I believe Charlize’s daughters ability to articulate her feelings at 3 shows her level of maturity at such a young age and depth to be able to identify that that is who she is and she felt comfortable doing so as well is an amazing feat. It shows that she felt no fear saying it and I believe living in her truth for most of her life and as long back as she will remember will actually be an asset to her later in life and and in her ability to be resilient, strong, confident and self assured. I don’t pass judgement on others parenting choices unless I see some serious flaws and damaging evidence and I think Charlize saw and knew that her daughter (Jackson) was changing and evolving into her true self a lot younger than most and Charlize embraced it rather than fought it which could have posed serious problems if she failed to accept and recognize it in the future so I commend her for letting her child be true to themself. I think this just goes to show that at 3, she innately knew and props to her because so many of us struggle with our identity and live in secret for so long for so many different reasons and she will never have to experience that side of it.

      I just thought about my own child as I have a son who is a just a year old and he has a natural gravitational pull to all things boy even down to his toys and even when exposed to dolls, barbies, meant to draw in the opposite sex, he doesn’t show much if any interest and rather have his trucks, balls, etc.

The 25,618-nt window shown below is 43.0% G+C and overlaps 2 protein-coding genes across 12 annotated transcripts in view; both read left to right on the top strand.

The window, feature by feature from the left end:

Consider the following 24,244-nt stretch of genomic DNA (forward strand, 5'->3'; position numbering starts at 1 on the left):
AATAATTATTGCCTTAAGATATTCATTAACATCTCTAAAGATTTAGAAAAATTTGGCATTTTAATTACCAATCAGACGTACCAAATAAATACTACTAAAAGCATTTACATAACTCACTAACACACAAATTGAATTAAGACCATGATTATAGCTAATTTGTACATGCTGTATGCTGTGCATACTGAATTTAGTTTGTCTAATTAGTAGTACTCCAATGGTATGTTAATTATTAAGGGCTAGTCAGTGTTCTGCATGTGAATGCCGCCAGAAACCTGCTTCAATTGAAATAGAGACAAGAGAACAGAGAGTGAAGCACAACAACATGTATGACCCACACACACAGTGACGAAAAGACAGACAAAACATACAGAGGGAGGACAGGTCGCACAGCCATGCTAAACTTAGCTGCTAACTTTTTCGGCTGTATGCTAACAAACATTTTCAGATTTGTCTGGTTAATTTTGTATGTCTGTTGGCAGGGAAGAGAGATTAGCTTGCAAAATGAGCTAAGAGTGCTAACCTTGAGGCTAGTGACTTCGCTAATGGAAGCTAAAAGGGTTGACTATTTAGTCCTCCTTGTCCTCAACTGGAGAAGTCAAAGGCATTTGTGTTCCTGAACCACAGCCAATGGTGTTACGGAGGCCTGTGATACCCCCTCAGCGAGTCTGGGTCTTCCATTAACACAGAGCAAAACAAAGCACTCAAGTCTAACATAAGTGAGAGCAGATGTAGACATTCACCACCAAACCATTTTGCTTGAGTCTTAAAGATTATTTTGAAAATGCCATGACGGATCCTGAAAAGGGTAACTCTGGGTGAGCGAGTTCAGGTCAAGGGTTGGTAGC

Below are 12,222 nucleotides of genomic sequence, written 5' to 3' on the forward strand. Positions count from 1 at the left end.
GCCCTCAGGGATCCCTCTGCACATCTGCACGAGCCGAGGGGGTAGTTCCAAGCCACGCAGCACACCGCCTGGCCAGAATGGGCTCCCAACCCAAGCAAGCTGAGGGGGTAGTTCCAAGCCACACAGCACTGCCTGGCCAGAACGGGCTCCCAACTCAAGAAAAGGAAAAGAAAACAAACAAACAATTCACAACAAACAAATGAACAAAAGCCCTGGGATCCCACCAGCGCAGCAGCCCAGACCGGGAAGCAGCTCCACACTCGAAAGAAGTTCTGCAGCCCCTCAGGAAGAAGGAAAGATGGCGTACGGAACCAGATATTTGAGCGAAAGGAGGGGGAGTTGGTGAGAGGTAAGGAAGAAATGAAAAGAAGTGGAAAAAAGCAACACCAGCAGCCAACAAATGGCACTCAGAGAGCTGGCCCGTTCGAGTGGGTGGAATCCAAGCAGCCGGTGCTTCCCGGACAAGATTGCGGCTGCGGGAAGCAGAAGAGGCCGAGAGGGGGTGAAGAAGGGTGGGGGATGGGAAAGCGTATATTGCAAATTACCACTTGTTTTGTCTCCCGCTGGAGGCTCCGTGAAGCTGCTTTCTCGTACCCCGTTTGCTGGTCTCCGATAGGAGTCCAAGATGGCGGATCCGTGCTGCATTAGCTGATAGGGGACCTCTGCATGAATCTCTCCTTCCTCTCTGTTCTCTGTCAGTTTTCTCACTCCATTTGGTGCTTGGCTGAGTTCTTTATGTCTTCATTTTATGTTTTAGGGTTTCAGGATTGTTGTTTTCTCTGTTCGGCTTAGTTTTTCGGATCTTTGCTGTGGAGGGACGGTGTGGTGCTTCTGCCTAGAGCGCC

• Steph O says:

      Just speaking from my personal experience – my 3yo son loves to wear princess dresses, sparkly shirts, rainbows. He also firmly insists that he is a boy. he has an older sister so we have discussed gender vs sex in simple ways, since they’ve asked about why their bodies look different. I feel like kids know themselves from so young. And if they go back and forth on gender identification, that doesn’t discount one of those identifications – as the Taco Bell commercial says, why not both?

    • charo says:

      How is she supposed to not talk about it when the media are up her a** all the time?

      • LahdidahBaby says:

        Yes, Charlize is so much in the public eye, papped constantly wherever she goes, and she obviously needs to be able to go out with her children and lead a normal life with them, so although I think a less public person might prefer to just let the child grow into his/her gender identity or sexual identification without a lot of comment, she spoke up about Jackson rather than have her made an object of ridicule or treated as a freak. I think many would see it as unfortunate that she had to go public with such intimate information when Jackson is so young, but she HAD to do so, and I applaud her for being so matter-of-fact about it.

    • Beatles says: